In Kenya, 14 women and 79 newborn babies die every day from preventable causes. Despite this, maternal and child health is often not seen as a priority by decision makers in government. Therefore, in March 2020 our team of experienced maternal and newborn health advocacy and financing experts from Kenya delivered an exciting comprehensive MNH Advocacy training. These trainings were designed to equip advocates from Bungoma and Nairobi counties with the skills and knowledge to advocate to their governments to provide women and their children with the health care they need. This is particularly important in the current COVID-19 context, as recent studies show that child deaths in Kenya could increase by 22 percent and 26 maternal deaths over the next year.
Instead of jumping into the training process, the E4A project team first met with the civil society organisations in Bungoma and Nairobi counties to identify their training needs. This was done by applying an organisational capacity assessment. This exercise enabled CSOs and the E4A team to work together to identify in what ways their advocacy was already strong and where further capacity strengthening was needed.
Following this assessment, our team worked with the grassroots CSOs to develop a capacity strengthening plan. This plan specified capacity strengthening requirements, including the need for a strong foundational understanding of key advocacy concepts and effective targeting of target audiences. In this blog, we share the 4 key learnings that the next generation of Maternal and Newborn Health advocates took away from the training.
1. CSOs need to identify and understand maternal health problems unique to their context
Identifying the root cause of a problem and developing specific solutions to address these causes is essential to developing effective advocacy messages. One of our training modules takes CSOs through the problem tree analysis which helps them to identify the ‘real’ causes why women and newborn babies are dying, specific to their community.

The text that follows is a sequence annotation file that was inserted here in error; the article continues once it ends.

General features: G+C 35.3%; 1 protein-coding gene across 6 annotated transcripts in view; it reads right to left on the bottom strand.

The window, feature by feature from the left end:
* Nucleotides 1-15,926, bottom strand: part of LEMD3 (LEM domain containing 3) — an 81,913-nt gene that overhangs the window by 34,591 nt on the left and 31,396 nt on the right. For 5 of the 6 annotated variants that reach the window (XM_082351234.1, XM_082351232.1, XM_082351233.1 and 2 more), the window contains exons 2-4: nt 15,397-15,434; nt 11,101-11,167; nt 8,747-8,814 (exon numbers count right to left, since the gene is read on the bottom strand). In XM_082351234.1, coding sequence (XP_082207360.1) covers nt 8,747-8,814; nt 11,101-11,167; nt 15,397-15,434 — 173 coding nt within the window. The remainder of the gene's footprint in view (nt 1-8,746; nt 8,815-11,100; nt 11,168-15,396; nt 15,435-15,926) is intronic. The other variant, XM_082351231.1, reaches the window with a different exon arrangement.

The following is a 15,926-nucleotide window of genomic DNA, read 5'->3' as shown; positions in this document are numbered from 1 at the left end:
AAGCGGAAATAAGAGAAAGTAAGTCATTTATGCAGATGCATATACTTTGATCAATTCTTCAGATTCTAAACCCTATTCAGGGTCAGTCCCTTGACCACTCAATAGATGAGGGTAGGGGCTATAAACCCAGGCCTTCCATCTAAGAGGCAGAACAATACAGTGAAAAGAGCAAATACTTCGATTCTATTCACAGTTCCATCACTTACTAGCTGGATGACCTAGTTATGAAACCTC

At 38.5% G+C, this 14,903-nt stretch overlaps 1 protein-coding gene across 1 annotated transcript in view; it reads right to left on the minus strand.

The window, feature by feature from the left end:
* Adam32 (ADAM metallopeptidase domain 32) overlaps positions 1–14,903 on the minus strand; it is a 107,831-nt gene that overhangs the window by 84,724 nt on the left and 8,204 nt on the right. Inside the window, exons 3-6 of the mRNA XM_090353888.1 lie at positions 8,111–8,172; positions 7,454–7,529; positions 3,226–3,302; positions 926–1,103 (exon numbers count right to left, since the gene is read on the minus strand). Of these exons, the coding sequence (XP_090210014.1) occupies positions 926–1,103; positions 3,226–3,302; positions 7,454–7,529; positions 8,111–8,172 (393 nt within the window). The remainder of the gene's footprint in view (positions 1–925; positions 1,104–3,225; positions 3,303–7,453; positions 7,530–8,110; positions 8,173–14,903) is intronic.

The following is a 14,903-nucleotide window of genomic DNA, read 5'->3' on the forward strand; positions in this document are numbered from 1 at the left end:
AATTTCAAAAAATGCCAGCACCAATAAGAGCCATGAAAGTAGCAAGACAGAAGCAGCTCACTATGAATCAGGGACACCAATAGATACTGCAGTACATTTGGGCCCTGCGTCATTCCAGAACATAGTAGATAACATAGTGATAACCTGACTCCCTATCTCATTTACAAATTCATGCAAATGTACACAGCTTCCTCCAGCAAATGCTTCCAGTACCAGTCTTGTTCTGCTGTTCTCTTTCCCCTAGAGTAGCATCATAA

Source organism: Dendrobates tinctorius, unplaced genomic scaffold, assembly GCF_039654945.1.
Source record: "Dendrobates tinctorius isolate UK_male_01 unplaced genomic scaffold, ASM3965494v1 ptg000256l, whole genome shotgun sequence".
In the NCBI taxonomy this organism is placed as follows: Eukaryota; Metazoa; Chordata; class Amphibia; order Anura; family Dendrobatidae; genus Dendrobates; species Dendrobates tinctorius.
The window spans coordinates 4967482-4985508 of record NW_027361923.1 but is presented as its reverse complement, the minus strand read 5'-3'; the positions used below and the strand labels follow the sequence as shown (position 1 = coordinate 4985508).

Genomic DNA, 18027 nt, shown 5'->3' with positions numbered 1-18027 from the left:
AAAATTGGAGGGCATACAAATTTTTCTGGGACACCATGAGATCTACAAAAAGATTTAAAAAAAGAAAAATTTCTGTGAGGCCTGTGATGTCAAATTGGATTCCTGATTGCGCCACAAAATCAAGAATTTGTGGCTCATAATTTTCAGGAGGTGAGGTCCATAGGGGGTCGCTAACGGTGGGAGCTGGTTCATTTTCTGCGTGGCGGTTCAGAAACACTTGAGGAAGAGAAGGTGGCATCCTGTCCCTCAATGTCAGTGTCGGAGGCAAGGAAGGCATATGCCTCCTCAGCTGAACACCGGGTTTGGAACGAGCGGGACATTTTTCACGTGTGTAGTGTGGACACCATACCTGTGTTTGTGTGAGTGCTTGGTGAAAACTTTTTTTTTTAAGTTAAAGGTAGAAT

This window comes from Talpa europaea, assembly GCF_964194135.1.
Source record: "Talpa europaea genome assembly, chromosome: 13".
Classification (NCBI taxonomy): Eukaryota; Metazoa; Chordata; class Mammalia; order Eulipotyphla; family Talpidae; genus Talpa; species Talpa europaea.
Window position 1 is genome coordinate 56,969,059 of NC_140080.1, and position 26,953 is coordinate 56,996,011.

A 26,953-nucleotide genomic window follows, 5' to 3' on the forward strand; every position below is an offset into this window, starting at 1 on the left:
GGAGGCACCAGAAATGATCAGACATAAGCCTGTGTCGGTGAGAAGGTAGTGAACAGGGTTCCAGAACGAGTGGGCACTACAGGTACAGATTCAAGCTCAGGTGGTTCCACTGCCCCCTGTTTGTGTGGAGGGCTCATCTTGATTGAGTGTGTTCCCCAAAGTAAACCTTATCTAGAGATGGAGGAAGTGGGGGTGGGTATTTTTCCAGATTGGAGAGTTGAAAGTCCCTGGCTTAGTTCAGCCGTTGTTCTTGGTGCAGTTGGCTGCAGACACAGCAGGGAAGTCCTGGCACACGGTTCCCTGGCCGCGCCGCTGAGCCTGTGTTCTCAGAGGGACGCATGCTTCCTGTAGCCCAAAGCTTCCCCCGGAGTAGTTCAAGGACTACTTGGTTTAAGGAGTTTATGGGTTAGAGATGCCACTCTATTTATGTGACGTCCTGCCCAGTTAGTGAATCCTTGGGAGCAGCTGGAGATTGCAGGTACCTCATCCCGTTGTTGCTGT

2. CSOs have different strengths & working in a coalition makes their advocacy more successful
Powerful decision-makers are more likely to listen if many people raise their voices and clearly ask for action. Advocacy is therefore a collective process that requires individuals to work together and build a strong network that leverages the relationships that each individual member of the coalition brings to the table. In addition, sharing lessons can help CSOs to learn from each other and prevent ‘reinventing the wheel’ or making the same mistakes. The training gave advocates an opportunity to share with others how they have successfully done advocacy in the past.
“Whereas CSOs have different levels of understanding of the advocacy subject, it was evident that they are all able to pin-point key problems that require advocacy interventions and map out key stakeholders to resolving the problems.” Stephen, our County Advisor in Bungoma
3. CSOs can identify key opportunities for advocacy through a political economy approach
Advocacy is a dynamic process in an ever-changing context. Effective advocates respond to political and economic changes in their context. Most importantly, they should have the ability to identify windows of opportunity to influence budgets or policies that could improve lives women and newborns. By understanding the budget process, advocates can bring issues to the addition of policy-makers when they are making planning and budgeting decisions. George, our Nairobi County Advisor identified that “Initially CSOs didn’t know who to engage and how to influence the budget process for MNH. After the session on budget-making process they saw the opportunities to influence and demonstrated improved ability to meaningfully engage in the process.”
4. CSOs strengthen their advocacy communications and evidence use skills
Use of evidence on what causes poor health of women and children is important to influence decisions. CSOs need to be able to identify sources of MNH data that support their advocacy message, package or visualise this so that it can be communicated effectively and target the right audience. Data does not have to be complex. Gathering community testimonies or a simple situation analysis can help to capture the attention of politicians and make a strong case for change.
Our team have continued to mentor civil society organisations over the last months, in particular by adapting advocacy to the challenges of the COVID-19 pandemic to the health of mothers and newborn babies. Watch this space to know more about how E4A has modified its approaches to work in the socially-distanced COVID era, how it has made its tools accessible during these times, and the successes that CSOs have achieved since this training to improve maternal and child health outcomes.